With the help of the i-Sense/i-Grid system, Weyer and his team identified the key control areas of the Hammond production line where power-quality events were causing the shutdowns. This helped to determine where to implement the DySC products.

The production line is comprised of seven integrated systems, each with its own standalone control system.

Weyer and his team installed one DySC product in each of these control panels, and then an eighth DySC product on the air compressor that feeds the entire plant.

90 Percent Reduction

Weyer originally set a goal of enabling the production line to ride through 50 percent of voltage sags with the DySC products in place.

They far exceeded that target, riding through about 90 percent of sags. That’s translated to about $90,000 per year in savings via reduced downtime and saved product.

“In the two years since we’ve implemented the DySC products, we’ve only had four or five sags take this line down,” Weyer said. “Without them, we would have experienced about 40 sag-related downtime events in that time period.”

Additionally, the air compressor that is integral to not only this line but also the Hammond facility’s seven other lines can now ride through nearly every power-quality event.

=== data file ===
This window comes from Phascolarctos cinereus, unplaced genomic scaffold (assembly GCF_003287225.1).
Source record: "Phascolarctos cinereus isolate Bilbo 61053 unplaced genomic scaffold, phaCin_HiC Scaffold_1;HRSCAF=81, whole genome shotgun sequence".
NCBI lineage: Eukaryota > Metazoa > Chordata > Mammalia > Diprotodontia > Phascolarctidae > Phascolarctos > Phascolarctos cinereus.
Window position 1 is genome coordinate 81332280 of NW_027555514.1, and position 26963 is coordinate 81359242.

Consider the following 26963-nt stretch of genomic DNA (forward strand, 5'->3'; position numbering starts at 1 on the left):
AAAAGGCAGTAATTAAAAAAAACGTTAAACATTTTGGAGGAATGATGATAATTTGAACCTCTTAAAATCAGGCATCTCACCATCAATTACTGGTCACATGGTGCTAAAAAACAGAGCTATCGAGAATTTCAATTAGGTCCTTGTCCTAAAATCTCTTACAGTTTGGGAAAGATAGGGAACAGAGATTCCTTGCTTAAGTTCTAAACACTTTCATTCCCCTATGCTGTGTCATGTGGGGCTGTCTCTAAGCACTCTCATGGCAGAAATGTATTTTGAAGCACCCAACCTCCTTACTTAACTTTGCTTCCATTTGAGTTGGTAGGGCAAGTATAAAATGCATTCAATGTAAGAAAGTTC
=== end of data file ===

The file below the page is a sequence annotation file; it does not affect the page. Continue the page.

Weyer originally estimated the DySC system would pay for itself within two years if the 50 percent ride-through goal was met.

Given the better-than-expected performance, however, the system recuperated its cost in less than one year.

Now, Weyer has plans for bringing the DySC system to other parts of the Hammond facility.

“We’re looking at implementing the DySC products on our two blown film lines,” Weyer said. “Voltage sags can result in a number of fault issues on these lines, which can be a headache to recover from.

They also have the potential to damage equipment and electronics. We see the DySC products as helping us address both of these issues.”

The results mentioned above are specific to Loparex’s use of Rockwell Automation products and services in conjunction with other products. Specific results may vary for other customers.

Allen-Bradley, DySC, i-Grid and i-Sense are trademarks of Rockwell Automation Inc.